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Couple’s Therapy Lesson 1: Taking Care of Your Partner’s Wounded Child

September 24, 2010 Leave a comment

Here is one of my best pieces of advice for couples:  Take care of your partner’s inner, wounded child. Who is this inner child, you might ask?  Let me explain.

We all have “emotional baggage.”  In other words, on our journey through life, we carry with us wounds from previous relationships.  And these wounds still ache, fester, and sting.  So, for example, the child who suffered his father’s wrath is, as an adult, very sensitive to other people’s displays of anger.  The child whose mother was very distant gets very distressed when intimates remove themselves emotionally.  The child whose parent was very critical is hypersensitive to others’ judgment.

In other words, we have a tendency to experience the present through the prism of our emotional past.  Imagine that your partner has a sore spot on her body which is sensitive due to previous injury.  Your relationship behavior, which, perhaps, might only be slightly annoying to someone who doesn’t carry the same “wound” or sensitivity, really hurts your partner because it pokes that wound and triggers unpleasant memories she experienced as a child.  And the rub is that your partner may not even be aware of this wounded child within.

Why is it so important to take care of your partner’s inner child?  The first answer is simple caring.  Who has the ability to address that which hurts your partner the most?  You do.  As your partner’s most intimate relationship, you are in a unique position to take care of, and heal him, like no other.  Your relationship can be a corrective emotional experience to everything that happened before.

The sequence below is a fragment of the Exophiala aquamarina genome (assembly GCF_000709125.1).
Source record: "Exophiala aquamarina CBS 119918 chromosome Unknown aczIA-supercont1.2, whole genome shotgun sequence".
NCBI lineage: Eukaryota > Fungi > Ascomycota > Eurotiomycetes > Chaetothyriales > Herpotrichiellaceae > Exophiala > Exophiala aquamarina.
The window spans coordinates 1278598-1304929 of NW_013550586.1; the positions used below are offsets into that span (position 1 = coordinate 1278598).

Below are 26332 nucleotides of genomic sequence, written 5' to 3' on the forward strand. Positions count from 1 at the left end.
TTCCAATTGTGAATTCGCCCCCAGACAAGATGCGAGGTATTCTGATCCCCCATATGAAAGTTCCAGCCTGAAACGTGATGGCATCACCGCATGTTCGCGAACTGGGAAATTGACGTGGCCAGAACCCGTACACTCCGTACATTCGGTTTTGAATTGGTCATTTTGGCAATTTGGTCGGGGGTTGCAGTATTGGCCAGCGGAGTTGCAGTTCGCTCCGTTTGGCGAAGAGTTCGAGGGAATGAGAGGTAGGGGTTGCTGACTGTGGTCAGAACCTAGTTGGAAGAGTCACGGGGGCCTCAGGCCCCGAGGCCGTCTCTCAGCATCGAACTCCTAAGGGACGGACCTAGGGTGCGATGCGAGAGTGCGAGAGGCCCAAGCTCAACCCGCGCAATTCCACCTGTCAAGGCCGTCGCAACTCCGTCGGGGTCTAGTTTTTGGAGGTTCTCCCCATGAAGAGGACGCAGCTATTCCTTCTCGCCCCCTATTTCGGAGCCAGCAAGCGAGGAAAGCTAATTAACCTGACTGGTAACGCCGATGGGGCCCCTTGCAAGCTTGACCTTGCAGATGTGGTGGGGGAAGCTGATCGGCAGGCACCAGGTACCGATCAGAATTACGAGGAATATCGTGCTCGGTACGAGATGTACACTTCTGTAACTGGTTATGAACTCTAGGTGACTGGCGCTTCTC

The second reason is more selfish.  What happens when your partner’s inner child gets upset?  Things can get ugly.  The unhappy, inner child lives in an adult’s body – and this person can make your life miserable.  Getting  angry, withdrawing emotionally, becoming defensive, and going on the critical attack are just a few of the tactics the angry inner child will avail himself of when upset.  Who would you rather deal with – the vulnerable part of your partner who yearns and waits to be protected and nurtured, or your partner’s angry self who perceives she has been treated negatively?

So, how exactly do you take care of your partner’s inner child?

First, get acquainted.  Know your partner’s emotional and family history intimately.  What was it like for your partner growing up at home?  What was her relationship like with mom?  How did dad treat him?  What upset or saddened her the most?  How did he react or behave when disappointed by those close to him?

Second, use that information to make a healing gesture everyday.  If she suffered from feelings of critical judgment, take a moment to praise her.  If her mother was loud and angry, talk to her in a soothing voice.  If his father was unavailable emotionally, spend time asking about, and listening to, his feelings.  Every day.

Getting to know and nurture your partner’s inner child will yield positive benefits for your relationship.  So reassure, talk to, and comfort that child.  Every day.

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Categories: Couples
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